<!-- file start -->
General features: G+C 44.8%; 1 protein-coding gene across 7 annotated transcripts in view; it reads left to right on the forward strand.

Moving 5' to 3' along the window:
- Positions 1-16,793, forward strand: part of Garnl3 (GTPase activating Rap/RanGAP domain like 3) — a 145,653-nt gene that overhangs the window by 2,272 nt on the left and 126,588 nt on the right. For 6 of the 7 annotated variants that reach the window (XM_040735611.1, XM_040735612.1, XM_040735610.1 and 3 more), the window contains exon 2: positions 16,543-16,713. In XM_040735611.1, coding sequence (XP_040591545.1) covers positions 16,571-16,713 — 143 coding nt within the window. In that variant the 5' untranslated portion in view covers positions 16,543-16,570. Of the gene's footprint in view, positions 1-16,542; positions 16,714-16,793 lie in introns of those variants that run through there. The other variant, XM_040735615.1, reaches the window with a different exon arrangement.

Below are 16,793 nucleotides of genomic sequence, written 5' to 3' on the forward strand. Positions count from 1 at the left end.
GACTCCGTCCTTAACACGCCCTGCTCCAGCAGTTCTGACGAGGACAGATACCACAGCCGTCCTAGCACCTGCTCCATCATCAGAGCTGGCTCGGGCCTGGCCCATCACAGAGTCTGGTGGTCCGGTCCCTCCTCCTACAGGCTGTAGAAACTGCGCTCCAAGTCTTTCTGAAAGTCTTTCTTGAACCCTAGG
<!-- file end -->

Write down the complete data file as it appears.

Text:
General features: G+C 44.8%; 1 protein-coding gene across 7 annotated transcripts in view; it reads left to right on the forward strand.

Moving 5' to 3' along the window:
- Positions 1-16,793, forward strand: part of Garnl3 (GTPase activating Rap/RanGAP domain like 3) — a 145,653-nt gene that overhangs the window by 2,272 nt on the left and 126,588 nt on the right. For 6 of the 7 annotated variants that reach the window (XM_040735611.1, XM_040735612.1, XM_040735610.1 and 3 more), the window contains exon 2: positions 16,543-16,713. In XM_040735611.1, coding sequence (XP_040591545.1) covers positions 16,571-16,713 — 143 coding nt within the window. In that variant the 5' untranslated portion in view covers positions 16,543-16,570. Of the gene's footprint in view, positions 1-16,542; positions 16,714-16,793 lie in introns of those variants that run through there. The other variant, XM_040735615.1, reaches the window with a different exon arrangement.

Below are 16,793 nucleotides of genomic sequence, written 5' to 3' on the forward strand. Positions count from 1 at the left end.
GACTCCGTCCTTAACACGCCCTGCTCCAGCAGTTCTGACGAGGACAGATACCACAGCCGTCCTAGCACCTGCTCCATCATCAGAGCTGGCTCGGGCCTGGCCCATCACAGAGTCTGGTGGTCCGGTCCCTCCTCCTACAGGCTGTAGAAACTGCGCTCCAAGTCTTTCTGAAAGTCTTTCTTGAACCCTAGG